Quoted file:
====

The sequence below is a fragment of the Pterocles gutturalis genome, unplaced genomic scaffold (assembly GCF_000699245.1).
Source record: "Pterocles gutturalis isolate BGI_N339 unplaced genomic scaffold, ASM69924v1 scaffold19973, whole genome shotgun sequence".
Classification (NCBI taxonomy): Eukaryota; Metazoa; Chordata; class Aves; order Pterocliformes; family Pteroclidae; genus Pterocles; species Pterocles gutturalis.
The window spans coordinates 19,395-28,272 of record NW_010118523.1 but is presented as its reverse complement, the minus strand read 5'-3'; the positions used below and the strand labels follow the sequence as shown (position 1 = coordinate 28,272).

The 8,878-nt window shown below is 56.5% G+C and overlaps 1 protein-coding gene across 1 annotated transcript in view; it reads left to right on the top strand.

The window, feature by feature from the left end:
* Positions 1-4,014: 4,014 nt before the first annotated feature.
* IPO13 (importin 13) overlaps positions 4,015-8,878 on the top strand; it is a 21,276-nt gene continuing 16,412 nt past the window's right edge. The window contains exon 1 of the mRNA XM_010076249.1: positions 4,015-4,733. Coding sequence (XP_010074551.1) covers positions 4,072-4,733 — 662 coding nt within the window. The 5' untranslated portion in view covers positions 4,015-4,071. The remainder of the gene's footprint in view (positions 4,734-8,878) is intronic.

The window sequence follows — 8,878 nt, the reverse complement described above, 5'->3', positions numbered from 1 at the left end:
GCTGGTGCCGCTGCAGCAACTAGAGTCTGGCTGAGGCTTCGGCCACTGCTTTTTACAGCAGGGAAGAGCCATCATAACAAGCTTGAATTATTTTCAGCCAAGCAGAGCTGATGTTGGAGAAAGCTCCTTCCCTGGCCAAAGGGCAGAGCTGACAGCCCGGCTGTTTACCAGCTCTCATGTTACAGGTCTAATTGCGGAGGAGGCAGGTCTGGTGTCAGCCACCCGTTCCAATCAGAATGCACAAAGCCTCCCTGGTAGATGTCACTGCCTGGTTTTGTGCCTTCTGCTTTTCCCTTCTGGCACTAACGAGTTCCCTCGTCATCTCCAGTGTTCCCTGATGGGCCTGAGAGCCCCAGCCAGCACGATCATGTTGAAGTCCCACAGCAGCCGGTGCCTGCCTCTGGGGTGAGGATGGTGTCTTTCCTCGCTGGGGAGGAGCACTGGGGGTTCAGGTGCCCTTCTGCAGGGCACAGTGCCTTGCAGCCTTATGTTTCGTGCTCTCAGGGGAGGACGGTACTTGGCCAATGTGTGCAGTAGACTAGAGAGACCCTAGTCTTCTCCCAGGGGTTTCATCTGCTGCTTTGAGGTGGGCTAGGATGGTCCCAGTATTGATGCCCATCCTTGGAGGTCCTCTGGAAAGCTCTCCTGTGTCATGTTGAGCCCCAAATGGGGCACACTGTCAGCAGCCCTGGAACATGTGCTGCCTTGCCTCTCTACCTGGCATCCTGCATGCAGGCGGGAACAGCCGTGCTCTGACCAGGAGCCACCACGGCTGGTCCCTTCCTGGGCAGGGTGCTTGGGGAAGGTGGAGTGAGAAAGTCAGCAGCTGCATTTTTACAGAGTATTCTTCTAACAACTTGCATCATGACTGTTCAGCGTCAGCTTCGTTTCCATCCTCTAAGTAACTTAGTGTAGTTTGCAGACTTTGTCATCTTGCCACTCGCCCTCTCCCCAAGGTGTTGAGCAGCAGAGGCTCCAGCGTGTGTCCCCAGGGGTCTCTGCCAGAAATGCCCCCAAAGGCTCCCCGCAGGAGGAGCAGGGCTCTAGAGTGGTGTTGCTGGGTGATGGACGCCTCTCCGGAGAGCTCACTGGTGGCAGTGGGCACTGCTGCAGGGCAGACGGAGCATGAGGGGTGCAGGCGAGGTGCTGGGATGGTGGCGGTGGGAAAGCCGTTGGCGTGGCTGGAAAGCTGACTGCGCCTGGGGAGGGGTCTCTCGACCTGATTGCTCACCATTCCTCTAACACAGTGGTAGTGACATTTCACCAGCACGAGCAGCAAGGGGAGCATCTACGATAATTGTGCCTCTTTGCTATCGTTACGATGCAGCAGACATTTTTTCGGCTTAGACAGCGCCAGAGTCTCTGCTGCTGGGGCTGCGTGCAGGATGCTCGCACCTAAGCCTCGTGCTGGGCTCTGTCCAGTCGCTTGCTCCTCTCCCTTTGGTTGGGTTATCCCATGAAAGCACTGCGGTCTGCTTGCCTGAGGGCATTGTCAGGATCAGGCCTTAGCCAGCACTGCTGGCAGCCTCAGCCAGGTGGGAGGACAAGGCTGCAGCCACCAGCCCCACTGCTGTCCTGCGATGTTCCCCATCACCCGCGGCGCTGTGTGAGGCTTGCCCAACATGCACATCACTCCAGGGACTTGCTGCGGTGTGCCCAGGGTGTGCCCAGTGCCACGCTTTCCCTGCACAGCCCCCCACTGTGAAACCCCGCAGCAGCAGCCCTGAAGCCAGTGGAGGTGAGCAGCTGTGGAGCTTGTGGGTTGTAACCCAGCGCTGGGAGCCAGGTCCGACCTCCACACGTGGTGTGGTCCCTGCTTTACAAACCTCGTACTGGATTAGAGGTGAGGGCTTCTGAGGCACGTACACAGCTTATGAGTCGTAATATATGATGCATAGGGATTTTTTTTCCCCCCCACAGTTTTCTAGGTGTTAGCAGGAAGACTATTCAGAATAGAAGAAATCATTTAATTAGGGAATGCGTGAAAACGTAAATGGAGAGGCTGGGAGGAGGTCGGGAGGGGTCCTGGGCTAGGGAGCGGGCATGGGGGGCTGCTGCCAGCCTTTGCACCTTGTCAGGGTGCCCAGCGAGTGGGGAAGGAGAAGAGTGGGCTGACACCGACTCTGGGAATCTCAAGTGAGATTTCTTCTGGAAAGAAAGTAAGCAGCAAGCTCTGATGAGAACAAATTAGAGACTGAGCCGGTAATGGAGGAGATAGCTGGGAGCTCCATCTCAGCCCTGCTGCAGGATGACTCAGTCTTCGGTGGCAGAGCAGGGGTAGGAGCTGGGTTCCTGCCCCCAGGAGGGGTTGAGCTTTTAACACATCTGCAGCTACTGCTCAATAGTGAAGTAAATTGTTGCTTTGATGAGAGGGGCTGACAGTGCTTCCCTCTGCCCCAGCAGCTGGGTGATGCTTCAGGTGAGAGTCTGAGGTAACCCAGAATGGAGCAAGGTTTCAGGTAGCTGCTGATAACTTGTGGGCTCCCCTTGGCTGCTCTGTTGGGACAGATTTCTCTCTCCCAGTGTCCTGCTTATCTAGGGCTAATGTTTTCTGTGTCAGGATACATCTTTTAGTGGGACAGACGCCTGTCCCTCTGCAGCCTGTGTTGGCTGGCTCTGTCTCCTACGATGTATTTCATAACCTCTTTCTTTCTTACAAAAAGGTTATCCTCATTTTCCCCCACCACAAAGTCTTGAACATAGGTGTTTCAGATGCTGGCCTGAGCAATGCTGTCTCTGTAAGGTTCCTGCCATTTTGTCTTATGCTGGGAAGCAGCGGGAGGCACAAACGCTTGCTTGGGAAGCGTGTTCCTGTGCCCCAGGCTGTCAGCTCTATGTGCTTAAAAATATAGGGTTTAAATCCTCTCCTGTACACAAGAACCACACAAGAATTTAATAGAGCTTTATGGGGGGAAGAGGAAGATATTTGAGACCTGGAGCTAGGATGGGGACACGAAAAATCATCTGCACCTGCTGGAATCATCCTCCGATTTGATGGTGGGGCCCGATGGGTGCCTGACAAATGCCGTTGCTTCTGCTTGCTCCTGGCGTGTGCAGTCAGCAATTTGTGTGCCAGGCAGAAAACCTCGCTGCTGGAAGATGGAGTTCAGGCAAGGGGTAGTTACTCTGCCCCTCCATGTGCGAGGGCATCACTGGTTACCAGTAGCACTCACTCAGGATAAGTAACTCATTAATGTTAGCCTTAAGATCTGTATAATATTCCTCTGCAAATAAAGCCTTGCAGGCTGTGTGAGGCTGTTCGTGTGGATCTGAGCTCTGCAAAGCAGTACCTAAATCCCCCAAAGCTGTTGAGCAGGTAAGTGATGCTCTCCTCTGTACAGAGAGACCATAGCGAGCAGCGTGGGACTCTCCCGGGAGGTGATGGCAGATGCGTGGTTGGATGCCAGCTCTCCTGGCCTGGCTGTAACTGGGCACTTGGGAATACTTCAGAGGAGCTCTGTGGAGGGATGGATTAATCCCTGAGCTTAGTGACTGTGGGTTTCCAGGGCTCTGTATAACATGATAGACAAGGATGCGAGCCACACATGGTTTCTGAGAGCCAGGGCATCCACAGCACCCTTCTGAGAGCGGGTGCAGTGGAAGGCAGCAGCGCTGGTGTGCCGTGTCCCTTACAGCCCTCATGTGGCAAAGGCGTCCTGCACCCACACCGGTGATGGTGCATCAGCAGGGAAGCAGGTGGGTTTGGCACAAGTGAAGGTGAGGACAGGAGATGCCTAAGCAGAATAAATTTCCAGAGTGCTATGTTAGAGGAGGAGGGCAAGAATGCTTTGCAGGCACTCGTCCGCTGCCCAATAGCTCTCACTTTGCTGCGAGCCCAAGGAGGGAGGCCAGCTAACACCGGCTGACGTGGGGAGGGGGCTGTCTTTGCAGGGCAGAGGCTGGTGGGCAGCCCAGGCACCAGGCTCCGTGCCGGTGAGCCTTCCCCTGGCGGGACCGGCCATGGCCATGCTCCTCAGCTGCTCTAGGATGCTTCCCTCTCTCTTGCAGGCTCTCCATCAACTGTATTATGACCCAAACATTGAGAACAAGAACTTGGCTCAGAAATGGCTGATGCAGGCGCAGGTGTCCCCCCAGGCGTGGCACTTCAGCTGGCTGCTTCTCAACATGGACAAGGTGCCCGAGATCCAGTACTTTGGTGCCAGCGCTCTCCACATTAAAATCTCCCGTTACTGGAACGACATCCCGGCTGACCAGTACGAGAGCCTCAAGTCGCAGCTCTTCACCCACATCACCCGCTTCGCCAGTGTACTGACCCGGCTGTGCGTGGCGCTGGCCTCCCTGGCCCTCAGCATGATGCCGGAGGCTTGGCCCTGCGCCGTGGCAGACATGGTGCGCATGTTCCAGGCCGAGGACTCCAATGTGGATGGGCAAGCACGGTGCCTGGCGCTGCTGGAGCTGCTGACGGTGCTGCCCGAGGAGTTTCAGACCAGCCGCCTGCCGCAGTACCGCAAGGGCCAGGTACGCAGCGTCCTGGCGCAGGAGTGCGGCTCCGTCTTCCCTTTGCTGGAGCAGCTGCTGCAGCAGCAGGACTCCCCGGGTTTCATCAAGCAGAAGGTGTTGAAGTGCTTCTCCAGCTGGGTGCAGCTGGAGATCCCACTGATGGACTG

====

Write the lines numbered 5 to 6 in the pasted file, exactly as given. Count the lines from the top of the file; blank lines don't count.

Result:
The 8,878-nt window shown below is 56.5% G+C and overlaps 1 protein-coding gene across 1 annotated transcript in view; it reads left to right on the top strand.

The window, feature by feature from the left end: